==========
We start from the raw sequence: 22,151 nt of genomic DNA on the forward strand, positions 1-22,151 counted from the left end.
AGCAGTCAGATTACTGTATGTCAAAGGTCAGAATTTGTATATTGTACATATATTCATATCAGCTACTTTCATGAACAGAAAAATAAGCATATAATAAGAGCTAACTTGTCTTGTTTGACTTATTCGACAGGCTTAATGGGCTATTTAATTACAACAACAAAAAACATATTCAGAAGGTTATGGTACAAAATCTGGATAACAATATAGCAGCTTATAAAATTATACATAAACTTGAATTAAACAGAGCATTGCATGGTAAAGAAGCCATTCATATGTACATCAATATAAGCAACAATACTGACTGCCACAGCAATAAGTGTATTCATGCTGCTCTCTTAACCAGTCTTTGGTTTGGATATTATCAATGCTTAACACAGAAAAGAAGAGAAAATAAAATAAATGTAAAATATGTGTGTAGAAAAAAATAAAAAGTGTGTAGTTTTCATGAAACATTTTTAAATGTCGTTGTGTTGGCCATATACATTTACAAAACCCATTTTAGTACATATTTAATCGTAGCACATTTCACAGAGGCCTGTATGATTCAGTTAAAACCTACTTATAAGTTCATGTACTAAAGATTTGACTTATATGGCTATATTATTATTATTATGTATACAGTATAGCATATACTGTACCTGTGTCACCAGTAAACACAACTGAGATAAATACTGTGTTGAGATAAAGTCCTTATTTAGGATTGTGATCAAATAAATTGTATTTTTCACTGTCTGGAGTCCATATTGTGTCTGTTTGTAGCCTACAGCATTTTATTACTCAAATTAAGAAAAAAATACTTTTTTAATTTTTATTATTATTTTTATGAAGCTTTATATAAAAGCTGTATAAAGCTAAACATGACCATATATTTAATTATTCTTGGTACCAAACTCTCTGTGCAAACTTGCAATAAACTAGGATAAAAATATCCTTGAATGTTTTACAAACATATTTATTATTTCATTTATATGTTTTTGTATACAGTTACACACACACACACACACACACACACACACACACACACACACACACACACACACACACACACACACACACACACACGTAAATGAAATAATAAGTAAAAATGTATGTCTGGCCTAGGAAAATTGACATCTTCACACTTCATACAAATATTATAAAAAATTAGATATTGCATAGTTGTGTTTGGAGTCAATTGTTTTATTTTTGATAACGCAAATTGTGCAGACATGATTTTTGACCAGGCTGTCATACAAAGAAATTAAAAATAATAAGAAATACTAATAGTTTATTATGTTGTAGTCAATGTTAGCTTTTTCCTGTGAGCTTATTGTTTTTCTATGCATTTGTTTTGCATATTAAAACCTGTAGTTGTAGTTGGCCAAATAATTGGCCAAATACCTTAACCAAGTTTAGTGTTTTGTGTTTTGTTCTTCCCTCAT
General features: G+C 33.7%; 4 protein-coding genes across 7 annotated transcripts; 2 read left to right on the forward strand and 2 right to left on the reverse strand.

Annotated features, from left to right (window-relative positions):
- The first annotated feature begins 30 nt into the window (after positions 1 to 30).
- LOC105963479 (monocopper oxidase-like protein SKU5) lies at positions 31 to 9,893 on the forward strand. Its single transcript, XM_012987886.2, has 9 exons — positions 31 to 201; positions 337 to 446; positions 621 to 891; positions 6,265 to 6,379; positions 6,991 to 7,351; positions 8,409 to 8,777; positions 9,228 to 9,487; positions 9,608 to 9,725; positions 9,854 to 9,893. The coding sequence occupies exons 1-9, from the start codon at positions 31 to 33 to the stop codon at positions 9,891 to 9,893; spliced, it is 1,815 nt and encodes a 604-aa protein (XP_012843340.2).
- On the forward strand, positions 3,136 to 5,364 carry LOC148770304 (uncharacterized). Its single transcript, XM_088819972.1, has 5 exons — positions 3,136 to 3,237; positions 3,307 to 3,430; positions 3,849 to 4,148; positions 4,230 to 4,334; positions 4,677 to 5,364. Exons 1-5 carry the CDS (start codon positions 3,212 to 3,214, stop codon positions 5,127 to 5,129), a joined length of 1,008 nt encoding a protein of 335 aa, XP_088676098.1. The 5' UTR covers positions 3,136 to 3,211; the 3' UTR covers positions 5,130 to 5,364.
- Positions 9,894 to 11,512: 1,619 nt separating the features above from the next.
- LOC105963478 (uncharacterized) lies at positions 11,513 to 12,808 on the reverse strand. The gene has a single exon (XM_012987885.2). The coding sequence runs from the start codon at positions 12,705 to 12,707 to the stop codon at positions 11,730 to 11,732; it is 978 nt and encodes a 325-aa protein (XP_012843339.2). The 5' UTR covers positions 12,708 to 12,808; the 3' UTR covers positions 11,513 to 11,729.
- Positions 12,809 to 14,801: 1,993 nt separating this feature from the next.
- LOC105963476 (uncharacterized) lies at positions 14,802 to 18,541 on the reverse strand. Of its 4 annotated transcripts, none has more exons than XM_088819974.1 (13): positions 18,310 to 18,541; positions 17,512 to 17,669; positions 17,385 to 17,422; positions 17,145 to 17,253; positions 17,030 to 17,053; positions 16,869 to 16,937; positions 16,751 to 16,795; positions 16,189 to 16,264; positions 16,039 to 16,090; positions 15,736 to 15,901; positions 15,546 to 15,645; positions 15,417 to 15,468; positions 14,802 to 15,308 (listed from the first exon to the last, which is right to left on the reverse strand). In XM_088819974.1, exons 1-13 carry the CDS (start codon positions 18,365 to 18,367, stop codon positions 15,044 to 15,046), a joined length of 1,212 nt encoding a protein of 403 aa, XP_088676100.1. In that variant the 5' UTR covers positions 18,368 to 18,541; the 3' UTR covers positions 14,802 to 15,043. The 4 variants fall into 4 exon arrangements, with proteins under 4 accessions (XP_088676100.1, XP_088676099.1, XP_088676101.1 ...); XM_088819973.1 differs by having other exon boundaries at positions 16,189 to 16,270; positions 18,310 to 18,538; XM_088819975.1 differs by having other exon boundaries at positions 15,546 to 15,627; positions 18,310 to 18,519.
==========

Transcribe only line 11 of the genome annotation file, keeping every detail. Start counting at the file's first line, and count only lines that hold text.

- LOC105963476 (uncharacterized) lies at positions 14,802 to 18,541 on the reverse strand. Of its 4 annotated transcripts, none has more exons than XM_088819974.1 (13): positions 18,310 to 18,541; positions 17,512 to 17,669; positions 17,385 to 17,422; positions 17,145 to 17,253; positions 17,030 to 17,053; positions 16,869 to 16,937; positions 16,751 to 16,795; positions 16,189 to 16,264; positions 16,039 to 16,090; positions 15,736 to 15,901; positions 15,546 to 15,645; positions 15,417 to 15,468; positions 14,802 to 15,308 (listed from the first exon to the last, which is right to left on the reverse strand). In XM_088819974.1, exons 1-13 carry the CDS (start codon positions 18,365 to 18,367, stop codon positions 15,044 to 15,046), a joined length of 1,212 nt encoding a protein of 403 aa, XP_088676100.1. In that variant the 5' UTR covers positions 18,368 to 18,541; the 3' UTR covers positions 14,802 to 15,043. The 4 variants fall into 4 exon arrangements, with proteins under 4 accessions (XP_088676100.1, XP_088676099.1, XP_088676101.1 ...); XM_088819973.1 differs by having other exon boundaries at positions 16,189 to 16,270; positions 18,310 to 18,538; XM_088819975.1 differs by having other exon boundaries at positions 15,546 to 15,627; positions 18,310 to 18,519.